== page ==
The British team also held the lead after good efforts from their first two riders - Jeanette Brakewell, now lying sixth on Over to You, and Kristina Gifford, who is in eighth place on The Gangster II.
The two British women looked relaxed and confident, despite the urgency of their quest to retain the European title and, even more important, to qualify for next year's Olympic Games in Sydney.
Powell and Flintstone IV were, however, in a different class in the dressage arena yesterday. The horse, who looked relaxed and fluent, showed more impulsion than any of the other horses here.
Flintstone had almost two years off following a tendon injury in the spring of 1997 - a fact which had to be taken into consideration when the selectors debated on whether or not Powell should be one of the four team members.
The rider has no complaints about their decision to give him an individual place - "I'm still riding for Great Britain as part of a squad of six," he said.
Brakewell, who will be second of 78 riders to tackle the cross-country course tomorrow, felt that Over to You had produced one of his best ever dressage tests.
She can now concentrate on the cross-country fences, notably the first water complex (fences four to seven). "It's a big question to ask so early on the course, it might be the long route for me," she said.
Gifford, who won team gold medals at the 1994 World Games and the 1995 European Championships, has one of the least experienced horses in The Gangster II, a giant of 17.2 hands who made every effort to please her yesterday.
"He's a lovely horse to ride, very kind and willing," she said of the nine-year-old, with whom she finished fourth at the four-star event in Kentucky in April.
The last two British team members - Pippa Funnell on Supreme Rock and Ian Stark on Jaybee - will be riding their dressage tests today. All four will then carry a burden of expectation in tomorrow's cross-country, which will be the crucial test for those still seeking Olympic qualification.
Until the 1996 Olympics in Atlanta, when quotas were introduced for the first time, any country could enter for the Games as long as their riders could comply with the eligibility requirements.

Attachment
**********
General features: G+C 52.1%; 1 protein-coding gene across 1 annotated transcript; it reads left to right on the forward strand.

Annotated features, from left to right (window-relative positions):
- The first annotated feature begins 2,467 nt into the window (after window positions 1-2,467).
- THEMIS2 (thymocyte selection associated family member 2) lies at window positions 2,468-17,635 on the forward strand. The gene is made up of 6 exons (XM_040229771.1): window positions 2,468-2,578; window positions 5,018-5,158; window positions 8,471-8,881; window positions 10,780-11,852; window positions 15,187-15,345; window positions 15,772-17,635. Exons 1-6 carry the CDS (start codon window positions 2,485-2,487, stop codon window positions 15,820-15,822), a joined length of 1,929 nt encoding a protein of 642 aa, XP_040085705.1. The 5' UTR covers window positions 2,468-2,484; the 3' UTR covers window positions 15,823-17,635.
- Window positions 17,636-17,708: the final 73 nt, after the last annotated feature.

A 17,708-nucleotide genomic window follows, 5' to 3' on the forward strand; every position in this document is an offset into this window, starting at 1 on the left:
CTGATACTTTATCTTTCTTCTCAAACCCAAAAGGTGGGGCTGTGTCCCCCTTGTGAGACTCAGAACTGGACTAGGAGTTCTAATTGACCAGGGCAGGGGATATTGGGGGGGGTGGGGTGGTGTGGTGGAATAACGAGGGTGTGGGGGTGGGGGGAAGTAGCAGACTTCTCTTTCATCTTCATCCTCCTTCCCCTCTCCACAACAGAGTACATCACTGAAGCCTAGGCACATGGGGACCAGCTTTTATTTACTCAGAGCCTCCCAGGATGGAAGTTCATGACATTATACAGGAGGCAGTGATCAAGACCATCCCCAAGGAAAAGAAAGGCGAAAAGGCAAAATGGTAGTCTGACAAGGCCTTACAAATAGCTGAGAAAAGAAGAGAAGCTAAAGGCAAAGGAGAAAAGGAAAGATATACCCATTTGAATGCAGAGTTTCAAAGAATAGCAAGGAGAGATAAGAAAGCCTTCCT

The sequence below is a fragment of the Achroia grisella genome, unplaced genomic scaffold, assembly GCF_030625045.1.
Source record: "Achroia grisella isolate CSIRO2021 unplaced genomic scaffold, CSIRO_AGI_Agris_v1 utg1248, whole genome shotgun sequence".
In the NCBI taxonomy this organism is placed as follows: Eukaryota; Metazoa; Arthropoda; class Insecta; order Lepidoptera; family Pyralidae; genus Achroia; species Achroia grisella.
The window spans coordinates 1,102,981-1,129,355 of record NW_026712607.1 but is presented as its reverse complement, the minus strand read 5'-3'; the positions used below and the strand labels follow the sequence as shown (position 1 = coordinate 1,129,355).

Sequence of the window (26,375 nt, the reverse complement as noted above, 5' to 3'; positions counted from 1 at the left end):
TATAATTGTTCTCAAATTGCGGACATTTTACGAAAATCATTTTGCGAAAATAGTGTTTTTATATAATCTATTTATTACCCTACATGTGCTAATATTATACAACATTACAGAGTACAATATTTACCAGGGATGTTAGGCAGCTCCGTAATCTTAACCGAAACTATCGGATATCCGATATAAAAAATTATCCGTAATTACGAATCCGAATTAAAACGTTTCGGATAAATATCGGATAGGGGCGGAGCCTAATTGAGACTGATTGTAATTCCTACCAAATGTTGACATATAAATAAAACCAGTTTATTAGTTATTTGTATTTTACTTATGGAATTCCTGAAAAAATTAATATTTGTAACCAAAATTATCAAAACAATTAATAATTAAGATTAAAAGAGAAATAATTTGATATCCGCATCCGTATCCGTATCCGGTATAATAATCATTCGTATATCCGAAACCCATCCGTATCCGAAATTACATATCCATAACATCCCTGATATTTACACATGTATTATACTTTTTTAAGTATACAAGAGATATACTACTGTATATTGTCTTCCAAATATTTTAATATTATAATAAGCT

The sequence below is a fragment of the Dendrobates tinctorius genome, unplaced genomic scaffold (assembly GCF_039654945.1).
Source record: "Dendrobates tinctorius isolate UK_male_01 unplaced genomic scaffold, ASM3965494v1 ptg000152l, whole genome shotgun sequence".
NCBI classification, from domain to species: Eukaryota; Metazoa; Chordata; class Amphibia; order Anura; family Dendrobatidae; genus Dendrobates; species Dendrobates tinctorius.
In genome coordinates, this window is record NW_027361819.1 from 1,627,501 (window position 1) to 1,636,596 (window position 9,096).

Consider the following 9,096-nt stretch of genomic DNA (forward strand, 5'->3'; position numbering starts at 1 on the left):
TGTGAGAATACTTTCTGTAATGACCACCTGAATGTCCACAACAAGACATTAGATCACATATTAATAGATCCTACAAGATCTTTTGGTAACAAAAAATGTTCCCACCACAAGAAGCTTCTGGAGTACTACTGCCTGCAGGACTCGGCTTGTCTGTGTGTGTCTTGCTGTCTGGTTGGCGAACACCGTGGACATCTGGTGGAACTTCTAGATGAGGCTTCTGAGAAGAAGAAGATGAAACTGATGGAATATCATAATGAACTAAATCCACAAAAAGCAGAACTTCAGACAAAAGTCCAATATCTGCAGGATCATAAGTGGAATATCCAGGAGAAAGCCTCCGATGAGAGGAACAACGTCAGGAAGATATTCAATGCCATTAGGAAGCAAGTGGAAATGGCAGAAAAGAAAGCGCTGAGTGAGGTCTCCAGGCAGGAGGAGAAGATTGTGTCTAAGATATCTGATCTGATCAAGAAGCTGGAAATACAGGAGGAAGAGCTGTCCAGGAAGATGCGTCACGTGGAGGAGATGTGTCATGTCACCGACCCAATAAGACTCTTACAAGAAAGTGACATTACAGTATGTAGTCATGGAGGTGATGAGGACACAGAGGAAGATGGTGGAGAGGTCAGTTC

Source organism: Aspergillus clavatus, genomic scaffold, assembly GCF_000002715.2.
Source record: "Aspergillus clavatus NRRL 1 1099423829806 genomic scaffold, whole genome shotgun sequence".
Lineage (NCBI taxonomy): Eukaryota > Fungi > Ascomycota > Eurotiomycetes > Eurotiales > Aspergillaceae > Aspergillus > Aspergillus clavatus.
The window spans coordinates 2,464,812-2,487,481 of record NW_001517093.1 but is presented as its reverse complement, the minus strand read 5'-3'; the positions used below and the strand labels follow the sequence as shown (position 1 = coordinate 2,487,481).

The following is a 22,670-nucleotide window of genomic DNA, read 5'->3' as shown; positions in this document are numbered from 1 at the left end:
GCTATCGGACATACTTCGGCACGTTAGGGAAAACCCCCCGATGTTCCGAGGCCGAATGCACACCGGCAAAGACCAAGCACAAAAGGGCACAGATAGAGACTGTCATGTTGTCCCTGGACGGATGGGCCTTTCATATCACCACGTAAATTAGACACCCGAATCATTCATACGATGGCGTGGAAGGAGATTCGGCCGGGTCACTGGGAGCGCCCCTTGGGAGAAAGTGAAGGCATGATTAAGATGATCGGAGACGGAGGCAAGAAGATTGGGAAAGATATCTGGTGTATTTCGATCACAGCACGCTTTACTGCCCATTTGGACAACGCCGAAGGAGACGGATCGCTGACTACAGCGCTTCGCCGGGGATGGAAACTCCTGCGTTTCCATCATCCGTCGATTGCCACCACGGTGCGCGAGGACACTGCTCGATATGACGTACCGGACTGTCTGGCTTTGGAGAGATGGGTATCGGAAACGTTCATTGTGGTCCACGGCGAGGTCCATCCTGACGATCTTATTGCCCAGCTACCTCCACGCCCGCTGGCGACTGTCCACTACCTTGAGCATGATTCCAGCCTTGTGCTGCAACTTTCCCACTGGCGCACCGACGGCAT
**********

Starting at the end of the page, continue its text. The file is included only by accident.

With nine European nations seeking qualification through one of the three places on offer here, there is far greater pressure than ever before. The Belgians and Germans are (like Britain) on an urgent mission to gain tickets for Sydney here.
"We have the strongest team we have ever had," Belgium's Constantin van Rijckevorsel, now lying second on Otis, said yesterday. However, since finishing eighth individually in the Atlanta Olympics, Otis has taken a few tumbles.
The horse fell at Bramham and at the World Games in Italy (both on treacherously sodden ground) last year. This spring he stumbled over a tree trunk at Saumur, before completing a safe and steady clear round at Punchestown.
His 23-year-old Belgian rider, who is one point ahead of the Swedish airline pilot Paula Torquist, nevertheless seems full of confidence as he prepares for the cross- country. Tornquist, who has competed in gymnastics and free style skiing at top level, only began riding in 1990 at the age of 26. She has since won a team silver medal at the 1997 European Championships and individual bronze at last year's World Games with her game Irish bred gelding SAS Monaghan.
EUROPEAN THREE-DAY EVENT CHAMPIONSHIPS (Luhmuhlen, Germany): After first day of dressage: 1 Flintstone IV (R Powell, GB) 72 penalties; 2 Otis II (C van Rijckevorsel, Bel) 82; 3 SAS Monaghan (P Tornquist, Swe) 83; 4 Sir Toby IV (M Loheit, Ger) and Land Rover Discovery (N Haagensen, Den) 84; 6 Over to You (J Brakewell, GB) 87. Other GB: 9 The Gangster II (K Gifford, GB) 89; 22 Cornish Envoy ( K Parker) 106. Teams (after first two riders): 1 Great Britain 176 penalties; 2 Belgium 183; 3 Sweden 186; 4 Italy 198; 5 Germany and Portugal 204.